Germany S Defeat In The First World War The Lost Battles And Reckless Gambles That Brought Down The Second Reich

Author: Mark D. Karau
Publisher: ABC-CLIO
ISBN: 0313396205
Size: 80.25 MB
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A noted World War I scholar examines the critical decisions and events that led to Germany's defeat, arguing that the German loss was caused by collapse at home as well as on the front. • Starts a new and fuller discussion of Germany's defeat that goes beyond the battlefields of the Western Front • Argues that Germany's defeat was caused by a complex interplay of domestic, social, and economic forces as well as by military and diplomatic factors • Integrates the internal problems the German people experienced with Germany's defeats at sea and on land • Highlights the critical role played by Britain and the United States in bringing about Germany's defeat • Discusses the failures of German military planning and the failure of the nation's political leaders and military leaders to understand that war is the continuation of diplomacy by other means

Why The Germans Lost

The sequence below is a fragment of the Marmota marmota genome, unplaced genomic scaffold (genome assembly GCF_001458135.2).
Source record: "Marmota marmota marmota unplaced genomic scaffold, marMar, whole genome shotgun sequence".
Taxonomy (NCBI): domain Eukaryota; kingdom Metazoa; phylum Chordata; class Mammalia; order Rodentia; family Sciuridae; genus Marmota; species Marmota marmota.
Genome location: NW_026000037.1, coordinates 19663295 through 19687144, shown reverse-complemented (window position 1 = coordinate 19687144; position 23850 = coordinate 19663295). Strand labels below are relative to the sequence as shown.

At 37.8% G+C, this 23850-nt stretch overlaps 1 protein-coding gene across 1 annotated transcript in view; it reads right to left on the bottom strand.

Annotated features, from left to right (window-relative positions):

Author: Bryan Perrett
Publisher: Pen and Sword
ISBN: 1781591970
Size: 27.55 MB
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This book examines the history of the German Army which, for the best part of two centuries, influenced the course of events in Continental Europe. It was an army that studied the conduct of war at the highest levels, planning for the destruction of its opponents during the early stages of a war. On some occasions, this principle succeeded brilliantly. On others, its details were flawed and the results were disastrous.??This new and exciting publication from seasoned historian and author Bryan Perrett charts the ups and downs of the German army from the days of Frederick the Great to the dying days of World War Two. ??It passes through the Napoleonic period, takes in the growth of war machinery under the leadership of Clausewitz and Moltke and acquaints the reader with the various victories won against Austria in 1866 and France in 1870. It then moves forwards into the twentieth century, following the course of the Imperial German army, its successes and ultimate failure in the Great War, its recovery in the inter-war years and its final destruction under the leadership of Hitler.rnrnThe book is written for the professional and the general reader alike in the easy, readable style that has ensured Bryan Perrett's international popularity as a military and naval historian.

How Hitler Could Have Won World War Ii

Author: Bevin Alexander
Publisher: Broadway Books
ISBN: 0307420930
Size: 73.89 MB
Format: PDF, Kindle